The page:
In the News

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GPS system to get an accuracy checkup

The National Oceanic and Atmospheric Administration will lead an international effort to pinpoint the locations of more than 40 global positioning satellites in Earth’s orbit in an effort to ensure the accuracy of GPS data. NOAA personnel will compile and analyze satellite orbit data from 10 analysis centers around the world.

For the next four years, NOAA’s National Geodetic Survey

(www.ngs.noaa.gov) will serve as the Analysis Center Coordinator for the International Global Navigation Satellite Systems Service, a voluntary federation of more than 200 organizations that provide continuous global satellite-tracking data. The Global Navigation Satellite Systems, which include the U.S.-based Global Positioning System, the Russian GLONASS system, and the European Galileo system, are used for accurately determining the geographic position of any point on Earth.

PassageMaker names executive editor

John Wooldridge has been named executive editor of PassageMaker magazine. Wooldridge, who served as managing editor of Yachting and MotorBoating magazines, holds a 50-ton captain’s license and is the author of “Chapman Boater’s Log,” a companion to “Chapman Piloting & Seamanship.” He also edited “Chapman Chart No. 1,” which combines NOAA Chart No. 1 with relevant Chapman chapters on map-reading and usage.

PassageMaker was founded 12 years ago and is devoted to the trawler lifestyle and cruising under power. It is owned by Dominion Enterprises of Norfolk, Va., which also owns Soundings. www.passagemaker.com

In other news, Dominion-owned Boats.com announced a major upgrade to its Web site, integrating a new look as well as a sophisticated, interactive Web platform. The new site incorporates Endeca software, which permits users to define search criteria using specific parameters for more precise results. Boats.com’s sister site, Yacht World.com, also has been upgraded with the Endeca technology.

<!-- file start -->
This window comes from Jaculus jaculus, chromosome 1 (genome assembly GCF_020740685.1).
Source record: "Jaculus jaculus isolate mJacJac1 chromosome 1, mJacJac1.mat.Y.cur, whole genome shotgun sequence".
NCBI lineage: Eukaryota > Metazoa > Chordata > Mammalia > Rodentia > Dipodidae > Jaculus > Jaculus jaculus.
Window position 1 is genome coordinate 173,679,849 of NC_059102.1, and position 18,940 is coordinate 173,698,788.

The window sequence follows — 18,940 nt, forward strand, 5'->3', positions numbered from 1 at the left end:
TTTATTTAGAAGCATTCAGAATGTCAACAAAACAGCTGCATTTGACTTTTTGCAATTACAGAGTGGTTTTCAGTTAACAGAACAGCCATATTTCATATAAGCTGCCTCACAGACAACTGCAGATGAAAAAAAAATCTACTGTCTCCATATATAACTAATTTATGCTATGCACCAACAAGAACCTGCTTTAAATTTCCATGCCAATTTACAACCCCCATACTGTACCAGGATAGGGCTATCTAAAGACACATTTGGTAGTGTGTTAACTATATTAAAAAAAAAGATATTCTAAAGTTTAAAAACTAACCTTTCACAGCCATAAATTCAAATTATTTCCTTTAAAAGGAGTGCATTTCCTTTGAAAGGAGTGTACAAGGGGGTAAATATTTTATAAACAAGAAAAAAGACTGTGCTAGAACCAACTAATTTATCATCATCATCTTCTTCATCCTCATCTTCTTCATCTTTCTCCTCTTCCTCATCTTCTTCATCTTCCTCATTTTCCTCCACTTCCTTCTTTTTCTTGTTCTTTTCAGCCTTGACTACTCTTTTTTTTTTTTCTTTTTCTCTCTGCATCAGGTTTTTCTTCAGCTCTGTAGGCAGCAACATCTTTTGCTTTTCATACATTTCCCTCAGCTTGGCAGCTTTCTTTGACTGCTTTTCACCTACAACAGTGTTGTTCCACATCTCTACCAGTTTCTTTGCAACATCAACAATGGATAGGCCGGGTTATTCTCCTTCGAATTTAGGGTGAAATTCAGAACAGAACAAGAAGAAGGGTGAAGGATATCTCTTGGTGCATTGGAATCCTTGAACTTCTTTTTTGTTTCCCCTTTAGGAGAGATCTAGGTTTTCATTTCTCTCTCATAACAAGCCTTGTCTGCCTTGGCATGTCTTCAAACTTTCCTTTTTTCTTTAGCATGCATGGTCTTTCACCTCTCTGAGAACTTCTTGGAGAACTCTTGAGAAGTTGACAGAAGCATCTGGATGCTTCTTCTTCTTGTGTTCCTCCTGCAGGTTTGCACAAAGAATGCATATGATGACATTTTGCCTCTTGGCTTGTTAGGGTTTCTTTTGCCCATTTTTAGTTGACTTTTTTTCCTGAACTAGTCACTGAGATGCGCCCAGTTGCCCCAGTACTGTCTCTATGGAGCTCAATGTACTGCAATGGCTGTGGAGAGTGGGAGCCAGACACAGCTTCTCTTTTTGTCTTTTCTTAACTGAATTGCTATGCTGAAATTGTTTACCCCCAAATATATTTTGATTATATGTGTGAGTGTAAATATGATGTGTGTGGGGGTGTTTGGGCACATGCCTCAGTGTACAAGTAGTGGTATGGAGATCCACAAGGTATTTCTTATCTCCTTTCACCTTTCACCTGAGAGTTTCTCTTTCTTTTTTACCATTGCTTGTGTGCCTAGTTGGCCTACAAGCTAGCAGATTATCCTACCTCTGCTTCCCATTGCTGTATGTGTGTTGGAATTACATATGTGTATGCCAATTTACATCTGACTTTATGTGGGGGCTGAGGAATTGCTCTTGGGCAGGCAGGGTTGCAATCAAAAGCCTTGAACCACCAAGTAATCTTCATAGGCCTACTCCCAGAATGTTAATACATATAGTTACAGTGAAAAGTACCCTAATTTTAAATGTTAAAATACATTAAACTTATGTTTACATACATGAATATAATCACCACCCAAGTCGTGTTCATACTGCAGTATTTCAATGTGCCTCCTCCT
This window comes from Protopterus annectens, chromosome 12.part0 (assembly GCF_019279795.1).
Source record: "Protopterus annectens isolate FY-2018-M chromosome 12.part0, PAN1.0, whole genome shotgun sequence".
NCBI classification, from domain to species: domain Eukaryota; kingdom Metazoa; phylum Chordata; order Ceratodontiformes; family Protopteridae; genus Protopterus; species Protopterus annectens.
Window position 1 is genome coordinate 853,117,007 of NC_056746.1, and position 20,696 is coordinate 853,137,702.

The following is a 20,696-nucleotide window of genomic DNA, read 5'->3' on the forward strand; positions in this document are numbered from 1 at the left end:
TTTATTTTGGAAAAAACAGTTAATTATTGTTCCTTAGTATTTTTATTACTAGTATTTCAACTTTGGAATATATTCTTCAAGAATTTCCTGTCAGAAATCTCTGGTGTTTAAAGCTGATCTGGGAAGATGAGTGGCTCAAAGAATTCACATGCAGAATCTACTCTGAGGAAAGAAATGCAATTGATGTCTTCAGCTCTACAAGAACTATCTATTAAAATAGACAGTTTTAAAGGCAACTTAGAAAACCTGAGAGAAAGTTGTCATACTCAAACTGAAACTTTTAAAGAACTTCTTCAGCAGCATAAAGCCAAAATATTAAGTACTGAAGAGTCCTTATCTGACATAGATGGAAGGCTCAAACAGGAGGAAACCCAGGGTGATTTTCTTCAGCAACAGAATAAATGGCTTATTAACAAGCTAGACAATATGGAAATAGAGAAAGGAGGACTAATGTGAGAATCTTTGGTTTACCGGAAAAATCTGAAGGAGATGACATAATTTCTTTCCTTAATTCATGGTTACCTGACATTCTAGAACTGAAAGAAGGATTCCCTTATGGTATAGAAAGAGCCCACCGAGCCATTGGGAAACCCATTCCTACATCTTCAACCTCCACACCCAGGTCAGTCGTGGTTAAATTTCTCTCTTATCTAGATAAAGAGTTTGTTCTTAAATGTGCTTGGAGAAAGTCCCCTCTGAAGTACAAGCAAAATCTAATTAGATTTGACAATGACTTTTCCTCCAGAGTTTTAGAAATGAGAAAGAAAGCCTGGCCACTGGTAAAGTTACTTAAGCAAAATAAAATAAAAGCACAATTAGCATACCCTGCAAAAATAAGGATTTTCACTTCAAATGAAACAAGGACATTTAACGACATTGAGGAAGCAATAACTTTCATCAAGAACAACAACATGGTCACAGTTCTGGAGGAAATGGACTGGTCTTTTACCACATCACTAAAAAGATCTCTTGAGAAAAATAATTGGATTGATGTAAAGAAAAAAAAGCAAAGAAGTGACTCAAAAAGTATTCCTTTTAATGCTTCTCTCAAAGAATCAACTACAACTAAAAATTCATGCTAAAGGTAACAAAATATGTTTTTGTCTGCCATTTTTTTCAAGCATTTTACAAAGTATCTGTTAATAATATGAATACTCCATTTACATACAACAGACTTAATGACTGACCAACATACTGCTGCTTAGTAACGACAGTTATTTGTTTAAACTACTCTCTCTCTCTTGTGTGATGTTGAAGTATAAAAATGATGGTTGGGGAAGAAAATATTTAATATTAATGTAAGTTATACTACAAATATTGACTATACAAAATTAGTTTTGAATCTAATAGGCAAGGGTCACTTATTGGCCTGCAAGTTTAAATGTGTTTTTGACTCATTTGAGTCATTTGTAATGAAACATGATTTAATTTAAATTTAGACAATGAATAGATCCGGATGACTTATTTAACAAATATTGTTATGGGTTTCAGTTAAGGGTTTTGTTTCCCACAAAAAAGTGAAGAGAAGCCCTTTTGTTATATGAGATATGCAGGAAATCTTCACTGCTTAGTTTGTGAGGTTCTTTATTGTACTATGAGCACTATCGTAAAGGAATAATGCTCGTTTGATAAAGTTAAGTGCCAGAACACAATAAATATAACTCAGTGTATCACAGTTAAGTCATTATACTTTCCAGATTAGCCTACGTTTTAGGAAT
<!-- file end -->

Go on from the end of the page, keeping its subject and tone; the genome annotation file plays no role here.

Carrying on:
C.G. Auxiliary needs you

The Coast Guard Auxiliary is seeking volunteers interested in serving their country and communities. The Auxiliary participates in all Coast Guard missions, with the exception of direct law-enforcement and military actions. It conducts safety patrols and search-and-rescue missions, assists the Coast Guard with Homeland Security duties, teaches boating safety classes, and conducts free vessel-safety checks.

Training opportunities, most of which are free, include boat crew and coxswain, vessel examiner, boating safety instructor, public affairs and more. Applicants must be U.S. citizens, at least 17 years old, and must pass a background check. There are no minimum service hours; you can serve as little or as much as you want. For information call (877) 875-6296, or visit www.join.cgaux.org .

Rescue efforts earn recognition

Six air crews from Coast Guard Air Station Elizabeth City (N.C.) were honored for rescuing 12 sailors in storms last spring. Members of the MH-60 Jayhawk helicopter and C-130 Hercules flight crews were awarded Air Medals, Commendation Medals, Coast Guard Achievement Medals and the Commandant’s Letter of Commendation.

The awards stem from four search-and-rescue missions in April and May 2007. Three sailors were airlifted from the sailboat Winds-or-Knot off Bermuda in seas estimated at 40 to 50 feet. Three weeks later, four sailboats — Seaker, Illusion, Sean Seamour II and Flying Colours — transmitted distress signals in gale-force winds and high seas. Coast Guard efforts resulted in nine sailors rescued. Flying Colours was never located. (For more on that storm, search the archives at www.SoundingsOnline.com . Keyword: Flying Colours.)

‘Ocean-friendly’ seafood promotes conservation

West Marine, in collaboration with recreational fishing and ocean conservancy groups, marine manufacturers, retailers and restaurants, is distributing the Blue Ocean Institute’s Guide to Ocean Friendly Seafood. The guide, available at West Marine retail outlets, contains color-coded sustainability rankings for popular seafood species. Fish are analyzed and ranked by assessing life history, abundance in the wild, habitat concerns, and fishery management practices.

Fish that are ranked “green,” including U.S.-farmed tilapia, clams, mussels, oysters and wild Alaska salmon, are considered abundant or are caught or raised in an environmentally responsible manner. Fish with red rankings, such as Atlantic bluefin tuna and imported shrimp, are overfished or caught in ways that harm the environment. The guide, also posted at BlueOcean’s Web site, includes information on health risks from mercury andPCBs. www.blueocean.org , www.westmarine.com